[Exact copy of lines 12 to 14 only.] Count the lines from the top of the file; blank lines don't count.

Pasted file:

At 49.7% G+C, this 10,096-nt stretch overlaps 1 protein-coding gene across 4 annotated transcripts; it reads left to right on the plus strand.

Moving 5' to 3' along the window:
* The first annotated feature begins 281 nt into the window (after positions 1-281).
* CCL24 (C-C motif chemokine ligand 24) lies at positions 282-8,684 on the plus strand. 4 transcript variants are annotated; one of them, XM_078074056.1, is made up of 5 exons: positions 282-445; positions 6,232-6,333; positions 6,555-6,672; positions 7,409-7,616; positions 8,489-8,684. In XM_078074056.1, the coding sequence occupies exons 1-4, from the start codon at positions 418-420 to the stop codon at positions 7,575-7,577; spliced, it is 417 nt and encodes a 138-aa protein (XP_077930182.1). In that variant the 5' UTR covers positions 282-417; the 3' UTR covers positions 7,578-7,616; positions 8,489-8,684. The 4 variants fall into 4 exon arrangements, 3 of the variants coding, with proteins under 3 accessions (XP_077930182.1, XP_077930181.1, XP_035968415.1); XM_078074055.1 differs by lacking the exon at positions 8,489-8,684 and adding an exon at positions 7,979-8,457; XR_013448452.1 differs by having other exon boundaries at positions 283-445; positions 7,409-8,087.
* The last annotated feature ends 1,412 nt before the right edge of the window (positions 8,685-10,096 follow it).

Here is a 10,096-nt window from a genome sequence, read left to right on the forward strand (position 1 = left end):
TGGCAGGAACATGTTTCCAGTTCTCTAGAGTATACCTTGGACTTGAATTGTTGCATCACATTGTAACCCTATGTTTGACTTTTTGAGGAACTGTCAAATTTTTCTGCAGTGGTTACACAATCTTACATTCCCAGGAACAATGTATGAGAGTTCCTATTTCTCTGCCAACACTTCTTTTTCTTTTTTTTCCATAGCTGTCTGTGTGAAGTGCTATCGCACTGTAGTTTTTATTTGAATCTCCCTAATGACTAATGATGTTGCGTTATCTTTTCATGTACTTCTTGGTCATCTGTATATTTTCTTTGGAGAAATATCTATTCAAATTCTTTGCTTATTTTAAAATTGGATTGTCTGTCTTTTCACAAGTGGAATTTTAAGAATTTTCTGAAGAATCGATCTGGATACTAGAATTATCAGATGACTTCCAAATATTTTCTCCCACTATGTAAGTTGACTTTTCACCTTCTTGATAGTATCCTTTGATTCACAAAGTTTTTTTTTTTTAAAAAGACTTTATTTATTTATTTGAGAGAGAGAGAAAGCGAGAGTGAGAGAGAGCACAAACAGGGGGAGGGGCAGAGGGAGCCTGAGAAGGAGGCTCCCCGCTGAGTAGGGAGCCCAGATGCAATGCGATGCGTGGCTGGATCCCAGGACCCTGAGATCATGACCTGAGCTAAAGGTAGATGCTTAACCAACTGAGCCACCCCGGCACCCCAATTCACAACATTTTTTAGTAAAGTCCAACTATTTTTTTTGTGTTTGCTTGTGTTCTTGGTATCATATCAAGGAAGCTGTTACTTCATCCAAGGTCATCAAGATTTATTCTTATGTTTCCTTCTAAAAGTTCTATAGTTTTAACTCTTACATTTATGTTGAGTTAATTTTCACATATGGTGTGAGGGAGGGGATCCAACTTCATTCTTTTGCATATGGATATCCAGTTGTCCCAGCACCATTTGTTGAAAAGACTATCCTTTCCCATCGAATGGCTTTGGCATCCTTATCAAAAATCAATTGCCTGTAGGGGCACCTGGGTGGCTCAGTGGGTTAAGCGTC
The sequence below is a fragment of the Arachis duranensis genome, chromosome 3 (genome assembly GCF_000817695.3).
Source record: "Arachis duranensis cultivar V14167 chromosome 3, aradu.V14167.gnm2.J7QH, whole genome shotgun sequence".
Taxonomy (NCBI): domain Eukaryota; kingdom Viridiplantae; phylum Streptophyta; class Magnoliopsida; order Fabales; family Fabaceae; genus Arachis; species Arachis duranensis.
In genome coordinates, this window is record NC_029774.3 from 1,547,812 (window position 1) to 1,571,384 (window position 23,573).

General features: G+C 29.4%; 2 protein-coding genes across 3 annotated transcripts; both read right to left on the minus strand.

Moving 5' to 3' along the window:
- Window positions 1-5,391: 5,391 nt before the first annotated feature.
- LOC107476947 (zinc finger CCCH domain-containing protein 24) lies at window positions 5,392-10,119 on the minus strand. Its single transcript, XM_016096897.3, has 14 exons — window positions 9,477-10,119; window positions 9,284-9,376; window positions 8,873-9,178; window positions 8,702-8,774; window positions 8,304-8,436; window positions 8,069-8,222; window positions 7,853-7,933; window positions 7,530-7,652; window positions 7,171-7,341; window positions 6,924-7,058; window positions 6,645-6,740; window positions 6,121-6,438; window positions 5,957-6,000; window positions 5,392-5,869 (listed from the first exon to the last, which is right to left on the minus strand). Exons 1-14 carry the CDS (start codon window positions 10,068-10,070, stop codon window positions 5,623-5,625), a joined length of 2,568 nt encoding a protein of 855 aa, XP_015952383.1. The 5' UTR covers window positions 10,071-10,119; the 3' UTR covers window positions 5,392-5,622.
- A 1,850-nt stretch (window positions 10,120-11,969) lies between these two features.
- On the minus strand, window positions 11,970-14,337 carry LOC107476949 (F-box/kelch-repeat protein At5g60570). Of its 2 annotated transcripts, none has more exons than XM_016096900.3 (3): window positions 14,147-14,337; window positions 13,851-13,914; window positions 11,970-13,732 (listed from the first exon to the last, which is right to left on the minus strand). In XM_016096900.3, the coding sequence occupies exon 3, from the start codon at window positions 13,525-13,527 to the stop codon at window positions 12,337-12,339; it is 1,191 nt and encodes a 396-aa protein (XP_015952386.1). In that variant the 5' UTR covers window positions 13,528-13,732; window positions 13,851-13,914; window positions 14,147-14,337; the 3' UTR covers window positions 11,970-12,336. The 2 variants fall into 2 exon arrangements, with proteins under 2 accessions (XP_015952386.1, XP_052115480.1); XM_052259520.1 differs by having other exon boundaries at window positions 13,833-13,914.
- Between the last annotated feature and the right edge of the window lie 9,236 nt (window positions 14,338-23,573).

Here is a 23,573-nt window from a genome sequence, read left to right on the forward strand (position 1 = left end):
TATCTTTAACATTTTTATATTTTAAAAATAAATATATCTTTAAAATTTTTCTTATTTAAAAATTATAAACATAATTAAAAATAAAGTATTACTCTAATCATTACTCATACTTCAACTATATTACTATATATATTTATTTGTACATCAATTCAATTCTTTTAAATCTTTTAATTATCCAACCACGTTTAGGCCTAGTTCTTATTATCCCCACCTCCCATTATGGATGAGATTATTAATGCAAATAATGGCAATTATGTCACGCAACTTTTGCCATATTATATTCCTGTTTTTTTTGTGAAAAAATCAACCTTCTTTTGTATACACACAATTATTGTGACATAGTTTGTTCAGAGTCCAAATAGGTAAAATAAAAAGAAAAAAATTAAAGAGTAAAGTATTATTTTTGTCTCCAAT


General features: G+C 29.4%; 2 protein-coding genes across 3 annotated transcripts; both read right to left on the minus strand.

Moving 5' to 3' along the window:
- Window positions 1-5,391: 5,391 nt before the first annotated feature.